JAIC 1990, Volume 29, Number 1, Article 3 (pp. 33 to 44)
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Journal of the American Institute for Conservation
JAIC 1990, Volume 29, Number 1, Article 3 (pp. 33 to 44)





THREE TYPES of synthetic resins generally considered suitable as consolidants for degraded wood were used. These were an acrylic (Acryloid B72), a polyvinyl butyral (Butvar B98), and a polyvinyl acetate (AYAT), their properties are shown in table 1. According to the resin-solvent combination, the consolidants were divided into two series, 1 and 2. In series 1, the solvents were of the polar type: acetone for B72 and ethanol for B98 and AYAT. In series 2, the nonpolar toluene was used for B72 and AYAT, while for B98 a 60:40 mixture (weight basis) of toluene and ethanol had to be used since the manufacturer did not list any suitable pure nonpolar solvent. In all cases, the concentration of the solution was held constant at 15% on a weight basis. At this concentration, solutions have sufficiently low viscosity to be suitable for consolidation treatments, since even at 20% concentrations complete penetration could be achieved in small specimens (Wang and Schniewind 1985). Preliminary experiments using solutions of 10, 15, and 20% concentrations did not reveal any significant differences in the resulting bond strength using a tensile shear test. Therefore the entire study was conducted using only 15% concentration. The viscosity of each solution was measured with a Brookfield viscometer.

TABLE 1 Properties of Consolidants


The raw material was from foundation piles buried for about 70 years near the San Francisco waterfront. The properties of these piles are given in detail in a separate report (Schniewind, Gammon, and Bendtsen 1982). The remains of four of the piles, originally numbered 5, 9, 12, and 16, were selected for the present study. The length differed for each pile, ranging from 32 ft for pile 16 to 64 ft for pile 5. From each pile, three sections were selected: one from near the butt, one from the middle portion, and one from near the top (as referred to the tree; since piles are driven top first, the top is the end buried most deeply in the ground). Some representative sections are shown in figure 1.

Fig. 1. Sections of deteriorated foundation piles


Material to be used for bonding was, as much as possible, taken from the portion nearest the surface of each pile section and conditioned at 70F and 65% relative humidity. It was desired to evaluate bond quality by shear tests in both a static and an impact mode of testing. To simplify the process, identical specimens were used for both types of test. The machining process for preparing specimen material is illustrated in figure 2. Note that the face to be bonded was always the face closest to the original surface of the piles, that is, the region with the most severe degree of deterioration. The resulting specimen blanks were planed smooth and cut into pairs of small blocks, one measuring 3/8 1 1 in and the other 3/4 1 1 3/4 in.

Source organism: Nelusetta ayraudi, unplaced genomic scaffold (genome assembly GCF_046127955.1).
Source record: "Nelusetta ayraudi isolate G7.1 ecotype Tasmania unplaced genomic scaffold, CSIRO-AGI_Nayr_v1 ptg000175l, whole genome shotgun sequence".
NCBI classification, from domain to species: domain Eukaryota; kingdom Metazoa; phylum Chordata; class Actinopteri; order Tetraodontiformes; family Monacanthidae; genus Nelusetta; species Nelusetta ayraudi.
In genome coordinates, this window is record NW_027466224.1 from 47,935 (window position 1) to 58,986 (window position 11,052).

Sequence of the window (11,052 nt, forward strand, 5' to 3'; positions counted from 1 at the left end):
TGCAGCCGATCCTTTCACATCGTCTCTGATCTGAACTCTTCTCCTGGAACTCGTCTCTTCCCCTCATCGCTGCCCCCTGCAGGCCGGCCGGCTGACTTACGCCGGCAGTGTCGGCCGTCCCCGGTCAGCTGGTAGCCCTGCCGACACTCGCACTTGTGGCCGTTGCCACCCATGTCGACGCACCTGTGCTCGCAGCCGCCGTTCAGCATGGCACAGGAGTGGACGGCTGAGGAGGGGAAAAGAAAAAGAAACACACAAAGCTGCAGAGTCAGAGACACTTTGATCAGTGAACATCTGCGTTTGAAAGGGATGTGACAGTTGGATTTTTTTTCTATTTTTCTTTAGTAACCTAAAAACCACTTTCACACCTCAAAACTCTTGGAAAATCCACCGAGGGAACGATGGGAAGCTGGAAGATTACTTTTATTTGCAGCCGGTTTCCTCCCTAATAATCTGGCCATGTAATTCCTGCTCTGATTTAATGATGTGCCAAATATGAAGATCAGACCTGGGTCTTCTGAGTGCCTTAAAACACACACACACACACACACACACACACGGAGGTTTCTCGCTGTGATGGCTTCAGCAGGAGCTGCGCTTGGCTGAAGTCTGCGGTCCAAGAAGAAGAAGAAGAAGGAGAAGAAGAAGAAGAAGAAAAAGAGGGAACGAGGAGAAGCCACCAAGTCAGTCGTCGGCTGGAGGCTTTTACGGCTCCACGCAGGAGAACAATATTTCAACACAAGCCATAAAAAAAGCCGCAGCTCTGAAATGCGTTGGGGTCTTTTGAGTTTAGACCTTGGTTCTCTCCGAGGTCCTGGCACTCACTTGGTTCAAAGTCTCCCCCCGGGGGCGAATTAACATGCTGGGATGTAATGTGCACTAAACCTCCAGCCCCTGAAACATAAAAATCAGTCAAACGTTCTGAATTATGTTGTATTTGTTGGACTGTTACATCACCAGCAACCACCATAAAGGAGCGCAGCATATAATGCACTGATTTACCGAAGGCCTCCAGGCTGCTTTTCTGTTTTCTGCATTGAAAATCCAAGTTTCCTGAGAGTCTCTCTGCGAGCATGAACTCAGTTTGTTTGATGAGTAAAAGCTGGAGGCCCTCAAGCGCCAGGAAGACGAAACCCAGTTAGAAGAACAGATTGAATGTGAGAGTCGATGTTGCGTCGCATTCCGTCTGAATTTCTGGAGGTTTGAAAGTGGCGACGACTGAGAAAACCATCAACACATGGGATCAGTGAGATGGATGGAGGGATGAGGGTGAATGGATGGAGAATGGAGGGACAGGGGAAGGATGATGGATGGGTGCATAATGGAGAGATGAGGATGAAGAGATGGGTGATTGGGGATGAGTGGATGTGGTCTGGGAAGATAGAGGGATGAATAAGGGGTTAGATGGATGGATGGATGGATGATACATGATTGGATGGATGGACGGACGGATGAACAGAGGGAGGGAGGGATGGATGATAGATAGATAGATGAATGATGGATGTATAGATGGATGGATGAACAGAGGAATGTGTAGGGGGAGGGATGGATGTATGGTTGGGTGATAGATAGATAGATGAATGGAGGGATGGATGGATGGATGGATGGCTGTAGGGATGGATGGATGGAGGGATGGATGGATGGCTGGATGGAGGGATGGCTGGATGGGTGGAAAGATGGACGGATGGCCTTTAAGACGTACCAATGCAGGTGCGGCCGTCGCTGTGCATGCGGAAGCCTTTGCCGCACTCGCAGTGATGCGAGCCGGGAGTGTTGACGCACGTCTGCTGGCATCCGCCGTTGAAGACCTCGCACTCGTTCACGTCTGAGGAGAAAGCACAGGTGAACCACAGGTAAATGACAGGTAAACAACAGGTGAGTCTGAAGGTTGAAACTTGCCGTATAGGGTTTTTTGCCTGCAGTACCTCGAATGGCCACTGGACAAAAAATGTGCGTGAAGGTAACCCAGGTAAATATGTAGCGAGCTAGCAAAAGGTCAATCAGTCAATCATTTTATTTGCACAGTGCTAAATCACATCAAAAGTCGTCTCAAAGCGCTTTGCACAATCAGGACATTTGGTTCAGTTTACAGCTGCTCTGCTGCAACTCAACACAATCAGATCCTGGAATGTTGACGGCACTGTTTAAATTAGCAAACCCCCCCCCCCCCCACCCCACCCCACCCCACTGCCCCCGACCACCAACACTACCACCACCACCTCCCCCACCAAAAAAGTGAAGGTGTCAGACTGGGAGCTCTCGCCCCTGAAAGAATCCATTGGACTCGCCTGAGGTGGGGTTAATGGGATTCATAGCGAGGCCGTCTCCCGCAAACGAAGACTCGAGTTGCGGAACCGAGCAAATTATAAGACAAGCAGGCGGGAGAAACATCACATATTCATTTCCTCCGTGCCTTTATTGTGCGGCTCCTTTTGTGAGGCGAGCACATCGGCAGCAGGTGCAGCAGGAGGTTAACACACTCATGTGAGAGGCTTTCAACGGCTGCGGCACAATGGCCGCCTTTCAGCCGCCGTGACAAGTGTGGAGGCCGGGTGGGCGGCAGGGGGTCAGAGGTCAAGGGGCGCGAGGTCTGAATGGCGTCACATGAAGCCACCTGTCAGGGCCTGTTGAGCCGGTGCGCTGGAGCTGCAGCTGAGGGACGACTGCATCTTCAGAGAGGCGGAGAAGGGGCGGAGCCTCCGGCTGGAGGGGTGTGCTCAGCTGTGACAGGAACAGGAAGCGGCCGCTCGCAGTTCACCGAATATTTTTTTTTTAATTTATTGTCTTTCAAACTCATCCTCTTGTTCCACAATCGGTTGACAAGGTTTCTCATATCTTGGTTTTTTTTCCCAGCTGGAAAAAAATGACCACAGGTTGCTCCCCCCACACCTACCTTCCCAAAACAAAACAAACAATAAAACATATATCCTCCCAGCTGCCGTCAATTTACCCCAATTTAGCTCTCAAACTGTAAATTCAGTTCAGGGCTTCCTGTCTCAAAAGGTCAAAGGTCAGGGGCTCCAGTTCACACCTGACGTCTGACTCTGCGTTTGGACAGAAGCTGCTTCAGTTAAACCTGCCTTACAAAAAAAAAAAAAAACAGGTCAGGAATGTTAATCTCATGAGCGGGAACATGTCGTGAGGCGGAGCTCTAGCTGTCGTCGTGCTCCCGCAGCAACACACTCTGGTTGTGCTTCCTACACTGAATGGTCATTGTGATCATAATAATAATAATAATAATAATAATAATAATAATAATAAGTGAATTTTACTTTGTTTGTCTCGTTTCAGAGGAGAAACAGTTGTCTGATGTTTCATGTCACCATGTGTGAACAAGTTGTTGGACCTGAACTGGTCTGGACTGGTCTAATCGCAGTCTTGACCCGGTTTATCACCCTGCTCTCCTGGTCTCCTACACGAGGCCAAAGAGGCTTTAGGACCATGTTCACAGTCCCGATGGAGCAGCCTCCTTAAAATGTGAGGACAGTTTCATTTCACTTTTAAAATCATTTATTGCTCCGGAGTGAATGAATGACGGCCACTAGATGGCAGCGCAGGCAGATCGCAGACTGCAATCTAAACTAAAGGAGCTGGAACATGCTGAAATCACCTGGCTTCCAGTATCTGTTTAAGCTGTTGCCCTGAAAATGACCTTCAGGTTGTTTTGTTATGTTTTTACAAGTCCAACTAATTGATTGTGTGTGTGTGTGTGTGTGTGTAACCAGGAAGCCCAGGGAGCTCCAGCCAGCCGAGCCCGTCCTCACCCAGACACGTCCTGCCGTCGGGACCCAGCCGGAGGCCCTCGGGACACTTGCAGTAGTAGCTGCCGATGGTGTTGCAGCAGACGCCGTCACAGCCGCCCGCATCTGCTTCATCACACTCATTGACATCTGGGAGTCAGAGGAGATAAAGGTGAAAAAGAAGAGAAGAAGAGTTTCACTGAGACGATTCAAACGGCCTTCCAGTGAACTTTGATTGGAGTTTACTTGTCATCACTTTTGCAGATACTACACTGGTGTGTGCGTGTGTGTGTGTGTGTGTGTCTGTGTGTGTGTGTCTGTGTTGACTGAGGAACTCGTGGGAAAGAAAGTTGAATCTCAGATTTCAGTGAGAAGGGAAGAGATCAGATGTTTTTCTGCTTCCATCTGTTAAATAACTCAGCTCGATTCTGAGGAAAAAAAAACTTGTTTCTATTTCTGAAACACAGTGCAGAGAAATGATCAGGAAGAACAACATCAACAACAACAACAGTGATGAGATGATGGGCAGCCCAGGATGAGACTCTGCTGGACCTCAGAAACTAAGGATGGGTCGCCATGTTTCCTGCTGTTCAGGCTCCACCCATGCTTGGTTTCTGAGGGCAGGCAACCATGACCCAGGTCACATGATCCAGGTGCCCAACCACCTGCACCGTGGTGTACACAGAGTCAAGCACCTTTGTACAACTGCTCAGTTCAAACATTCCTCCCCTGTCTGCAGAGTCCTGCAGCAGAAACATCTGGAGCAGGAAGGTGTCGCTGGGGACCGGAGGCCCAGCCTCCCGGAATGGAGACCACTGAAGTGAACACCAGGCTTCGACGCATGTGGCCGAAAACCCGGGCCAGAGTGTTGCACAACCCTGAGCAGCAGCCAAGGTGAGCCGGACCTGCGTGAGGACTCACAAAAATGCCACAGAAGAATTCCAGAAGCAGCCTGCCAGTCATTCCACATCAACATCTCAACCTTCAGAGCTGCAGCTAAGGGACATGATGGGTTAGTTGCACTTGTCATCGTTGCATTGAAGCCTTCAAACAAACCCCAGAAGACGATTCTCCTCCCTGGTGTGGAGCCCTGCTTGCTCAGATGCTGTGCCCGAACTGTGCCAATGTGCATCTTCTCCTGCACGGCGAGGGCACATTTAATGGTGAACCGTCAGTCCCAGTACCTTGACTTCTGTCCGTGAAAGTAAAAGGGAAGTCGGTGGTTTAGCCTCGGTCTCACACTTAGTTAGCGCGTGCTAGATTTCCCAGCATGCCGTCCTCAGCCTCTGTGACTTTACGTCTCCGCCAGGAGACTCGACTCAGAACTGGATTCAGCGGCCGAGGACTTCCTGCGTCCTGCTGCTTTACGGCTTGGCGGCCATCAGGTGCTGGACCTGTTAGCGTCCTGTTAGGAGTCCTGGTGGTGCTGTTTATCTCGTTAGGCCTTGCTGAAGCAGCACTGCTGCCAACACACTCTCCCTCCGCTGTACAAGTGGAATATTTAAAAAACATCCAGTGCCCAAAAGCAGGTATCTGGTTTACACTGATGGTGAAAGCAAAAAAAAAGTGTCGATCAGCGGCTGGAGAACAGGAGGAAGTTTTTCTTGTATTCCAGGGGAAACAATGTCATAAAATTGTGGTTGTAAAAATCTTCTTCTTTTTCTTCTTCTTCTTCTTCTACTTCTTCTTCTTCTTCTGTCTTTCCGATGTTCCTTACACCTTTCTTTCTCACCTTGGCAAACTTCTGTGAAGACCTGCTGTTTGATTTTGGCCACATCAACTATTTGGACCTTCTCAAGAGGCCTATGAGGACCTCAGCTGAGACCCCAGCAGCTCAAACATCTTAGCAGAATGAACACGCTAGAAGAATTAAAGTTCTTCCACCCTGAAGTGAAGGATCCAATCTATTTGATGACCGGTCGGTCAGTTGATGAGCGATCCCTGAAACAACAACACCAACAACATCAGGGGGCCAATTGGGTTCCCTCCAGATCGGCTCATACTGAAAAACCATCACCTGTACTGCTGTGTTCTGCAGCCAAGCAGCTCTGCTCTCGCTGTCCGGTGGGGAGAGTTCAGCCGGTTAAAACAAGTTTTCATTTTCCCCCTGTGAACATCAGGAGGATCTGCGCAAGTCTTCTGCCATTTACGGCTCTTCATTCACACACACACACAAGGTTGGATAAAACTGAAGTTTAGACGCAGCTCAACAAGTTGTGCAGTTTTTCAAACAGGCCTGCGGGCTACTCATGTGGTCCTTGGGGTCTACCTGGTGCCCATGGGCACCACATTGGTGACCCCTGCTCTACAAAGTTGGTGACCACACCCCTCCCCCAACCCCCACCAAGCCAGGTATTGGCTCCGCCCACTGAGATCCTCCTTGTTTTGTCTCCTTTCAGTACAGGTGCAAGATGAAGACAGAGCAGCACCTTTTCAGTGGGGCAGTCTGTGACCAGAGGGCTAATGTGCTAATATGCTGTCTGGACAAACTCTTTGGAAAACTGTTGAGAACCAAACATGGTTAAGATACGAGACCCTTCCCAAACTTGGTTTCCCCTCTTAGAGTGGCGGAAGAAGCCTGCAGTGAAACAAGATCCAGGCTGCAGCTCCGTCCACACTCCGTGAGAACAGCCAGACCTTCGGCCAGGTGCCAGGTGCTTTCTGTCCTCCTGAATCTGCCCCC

Fig. 2. Preparation of test specimens. (dimensions in inches)

These blocks were then bonded together to form test specimens according to ASTM specification D950 (ASTM 1987), using each of the resins with their respective series 1 and series 2 solvents. The resin was applied to both surfaces at a spread of 0.233 kg/m2 of single glue line. The blocks were then tightly clamped and left overnight.

Following the same method, a polyvinyl acetate (PVA) emulsion adhesive, a common woodworking glue (Elmer's White Glue), was also used. This adhesive was used at full strength in order to obtain maximum bond strength for comparison.

Three test specimens (replications) were made for each combination of treatment, pile, and within-pile location. This procedure would have produced a total of 252 specimens each for both static and impact shear tests. However, the top section of pile 16 yielded only enough material for two instead of three replications for the resins with series 2 solvents, which reduced the total to 249 specimens each for static and for impact testing.


After conditioning the test specimens for one week at 70F and 65% relative humidity, impact and static shear strength tests were conducted. The impact shear strength test was conducted following the methods specified in ASTM D950, except that an Forest Products Laboratory toughness testing machine with a modified specimen holder as shown in figure 3 was used. The static shear strength test was made using the same test specimen configuration and a universal testing machine with a standard shear test tool. Testing speed was 0.024 in/min of the movable cross-head.

Fig. 3. Specimen holder for impact shear tests

Copyright 1990 American Institute for Conservation of Historic and Artistic Works